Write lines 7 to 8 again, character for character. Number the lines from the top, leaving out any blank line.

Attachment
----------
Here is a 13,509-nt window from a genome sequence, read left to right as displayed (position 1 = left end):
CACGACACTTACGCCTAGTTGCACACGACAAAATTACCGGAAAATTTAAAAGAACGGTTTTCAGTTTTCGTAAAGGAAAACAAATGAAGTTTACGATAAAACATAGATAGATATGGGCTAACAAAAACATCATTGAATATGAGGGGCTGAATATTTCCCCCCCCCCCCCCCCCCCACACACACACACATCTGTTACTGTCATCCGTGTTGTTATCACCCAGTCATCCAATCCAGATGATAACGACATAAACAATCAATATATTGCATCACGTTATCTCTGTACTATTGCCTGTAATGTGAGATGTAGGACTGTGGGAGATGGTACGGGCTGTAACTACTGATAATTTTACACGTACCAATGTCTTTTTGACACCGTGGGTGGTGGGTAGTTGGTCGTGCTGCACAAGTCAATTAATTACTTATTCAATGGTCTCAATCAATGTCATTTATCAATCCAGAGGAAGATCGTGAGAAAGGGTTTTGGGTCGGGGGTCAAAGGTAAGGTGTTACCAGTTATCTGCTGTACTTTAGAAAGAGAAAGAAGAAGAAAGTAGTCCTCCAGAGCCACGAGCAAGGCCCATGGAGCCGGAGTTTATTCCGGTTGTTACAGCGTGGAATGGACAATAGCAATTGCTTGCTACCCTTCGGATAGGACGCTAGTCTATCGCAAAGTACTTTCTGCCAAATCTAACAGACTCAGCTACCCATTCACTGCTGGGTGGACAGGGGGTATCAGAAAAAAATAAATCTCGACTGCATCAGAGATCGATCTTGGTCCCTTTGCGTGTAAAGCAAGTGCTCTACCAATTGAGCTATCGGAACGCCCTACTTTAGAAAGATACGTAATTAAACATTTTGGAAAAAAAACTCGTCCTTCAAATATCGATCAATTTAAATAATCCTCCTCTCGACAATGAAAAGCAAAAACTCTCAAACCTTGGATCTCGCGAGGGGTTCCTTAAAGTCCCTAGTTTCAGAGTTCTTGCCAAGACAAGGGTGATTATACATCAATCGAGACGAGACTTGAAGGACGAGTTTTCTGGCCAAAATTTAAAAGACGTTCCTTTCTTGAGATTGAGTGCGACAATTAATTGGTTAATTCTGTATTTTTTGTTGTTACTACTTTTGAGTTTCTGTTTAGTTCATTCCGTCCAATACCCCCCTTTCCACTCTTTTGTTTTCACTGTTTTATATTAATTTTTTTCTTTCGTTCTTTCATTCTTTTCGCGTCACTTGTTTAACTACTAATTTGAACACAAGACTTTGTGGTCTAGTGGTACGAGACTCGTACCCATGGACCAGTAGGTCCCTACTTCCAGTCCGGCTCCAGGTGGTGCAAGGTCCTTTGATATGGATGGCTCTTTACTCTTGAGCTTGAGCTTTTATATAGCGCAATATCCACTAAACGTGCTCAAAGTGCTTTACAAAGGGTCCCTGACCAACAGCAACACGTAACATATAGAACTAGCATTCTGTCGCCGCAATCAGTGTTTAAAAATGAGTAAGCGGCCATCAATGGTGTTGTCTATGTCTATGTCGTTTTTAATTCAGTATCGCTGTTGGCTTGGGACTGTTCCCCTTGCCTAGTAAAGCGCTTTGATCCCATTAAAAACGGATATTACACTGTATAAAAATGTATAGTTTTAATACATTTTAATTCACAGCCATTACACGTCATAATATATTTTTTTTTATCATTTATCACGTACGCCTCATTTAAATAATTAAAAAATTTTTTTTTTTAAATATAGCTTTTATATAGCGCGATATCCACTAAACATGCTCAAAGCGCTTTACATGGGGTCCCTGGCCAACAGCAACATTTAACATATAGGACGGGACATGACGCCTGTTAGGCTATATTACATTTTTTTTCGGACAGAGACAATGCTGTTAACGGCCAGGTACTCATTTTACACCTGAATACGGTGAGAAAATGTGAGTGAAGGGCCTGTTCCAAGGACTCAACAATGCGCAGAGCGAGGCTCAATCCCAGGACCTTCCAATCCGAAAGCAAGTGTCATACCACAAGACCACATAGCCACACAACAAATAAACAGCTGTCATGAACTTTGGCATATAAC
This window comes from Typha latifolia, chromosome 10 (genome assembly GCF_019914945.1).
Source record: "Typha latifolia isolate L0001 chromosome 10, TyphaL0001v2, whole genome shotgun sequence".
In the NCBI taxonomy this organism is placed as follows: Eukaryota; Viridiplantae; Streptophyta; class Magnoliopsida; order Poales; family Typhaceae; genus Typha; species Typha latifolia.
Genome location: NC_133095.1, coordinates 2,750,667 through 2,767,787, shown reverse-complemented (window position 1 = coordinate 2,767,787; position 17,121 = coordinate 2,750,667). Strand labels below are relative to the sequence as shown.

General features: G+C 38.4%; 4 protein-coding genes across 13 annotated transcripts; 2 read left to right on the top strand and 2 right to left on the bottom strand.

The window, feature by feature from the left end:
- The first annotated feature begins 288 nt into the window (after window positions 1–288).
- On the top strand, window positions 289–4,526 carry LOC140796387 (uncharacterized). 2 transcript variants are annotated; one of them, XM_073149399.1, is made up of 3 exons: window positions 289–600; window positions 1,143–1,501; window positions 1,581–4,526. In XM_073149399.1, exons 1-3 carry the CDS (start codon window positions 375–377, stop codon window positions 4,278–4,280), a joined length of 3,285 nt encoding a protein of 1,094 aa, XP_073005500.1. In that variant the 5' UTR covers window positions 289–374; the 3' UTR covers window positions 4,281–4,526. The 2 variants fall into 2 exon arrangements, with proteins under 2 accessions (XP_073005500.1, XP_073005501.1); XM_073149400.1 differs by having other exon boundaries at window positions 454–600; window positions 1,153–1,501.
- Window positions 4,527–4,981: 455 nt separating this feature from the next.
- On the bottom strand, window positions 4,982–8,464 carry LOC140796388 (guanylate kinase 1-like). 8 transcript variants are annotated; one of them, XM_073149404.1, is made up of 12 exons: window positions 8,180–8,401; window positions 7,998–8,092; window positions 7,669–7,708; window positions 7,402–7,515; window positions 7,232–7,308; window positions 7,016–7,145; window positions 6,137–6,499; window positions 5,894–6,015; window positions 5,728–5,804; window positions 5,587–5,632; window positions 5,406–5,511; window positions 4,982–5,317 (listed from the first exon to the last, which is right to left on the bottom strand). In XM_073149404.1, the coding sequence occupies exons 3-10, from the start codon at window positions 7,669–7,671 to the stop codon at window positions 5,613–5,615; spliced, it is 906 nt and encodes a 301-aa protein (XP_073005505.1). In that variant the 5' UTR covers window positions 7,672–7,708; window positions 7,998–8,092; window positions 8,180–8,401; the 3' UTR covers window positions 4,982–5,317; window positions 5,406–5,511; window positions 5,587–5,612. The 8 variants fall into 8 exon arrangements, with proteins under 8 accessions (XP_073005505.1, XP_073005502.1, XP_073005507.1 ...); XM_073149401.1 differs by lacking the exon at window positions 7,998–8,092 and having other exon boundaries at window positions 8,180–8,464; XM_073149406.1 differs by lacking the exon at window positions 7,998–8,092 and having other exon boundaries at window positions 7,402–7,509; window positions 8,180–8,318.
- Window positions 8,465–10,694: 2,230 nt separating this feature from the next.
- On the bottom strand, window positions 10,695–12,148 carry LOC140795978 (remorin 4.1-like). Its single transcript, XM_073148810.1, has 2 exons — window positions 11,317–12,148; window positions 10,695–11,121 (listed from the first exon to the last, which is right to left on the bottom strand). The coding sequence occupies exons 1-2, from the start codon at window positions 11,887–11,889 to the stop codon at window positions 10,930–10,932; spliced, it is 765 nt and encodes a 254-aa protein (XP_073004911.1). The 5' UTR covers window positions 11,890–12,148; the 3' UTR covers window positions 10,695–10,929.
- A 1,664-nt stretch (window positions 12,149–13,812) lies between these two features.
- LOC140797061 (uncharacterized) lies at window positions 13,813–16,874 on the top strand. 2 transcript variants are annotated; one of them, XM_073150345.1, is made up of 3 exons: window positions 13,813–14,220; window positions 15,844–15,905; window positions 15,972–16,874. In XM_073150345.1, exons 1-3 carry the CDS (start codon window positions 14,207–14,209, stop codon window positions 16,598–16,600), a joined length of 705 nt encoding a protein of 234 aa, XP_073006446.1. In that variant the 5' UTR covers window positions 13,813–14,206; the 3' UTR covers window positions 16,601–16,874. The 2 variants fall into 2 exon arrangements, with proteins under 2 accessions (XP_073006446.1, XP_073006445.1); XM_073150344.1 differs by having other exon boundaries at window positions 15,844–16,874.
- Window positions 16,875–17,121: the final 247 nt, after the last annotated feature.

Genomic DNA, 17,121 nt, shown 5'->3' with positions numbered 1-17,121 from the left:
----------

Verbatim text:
General features: G+C 38.4%; 4 protein-coding genes across 13 annotated transcripts; 2 read left to right on the top strand and 2 right to left on the bottom strand.

The window, feature by feature from the left end: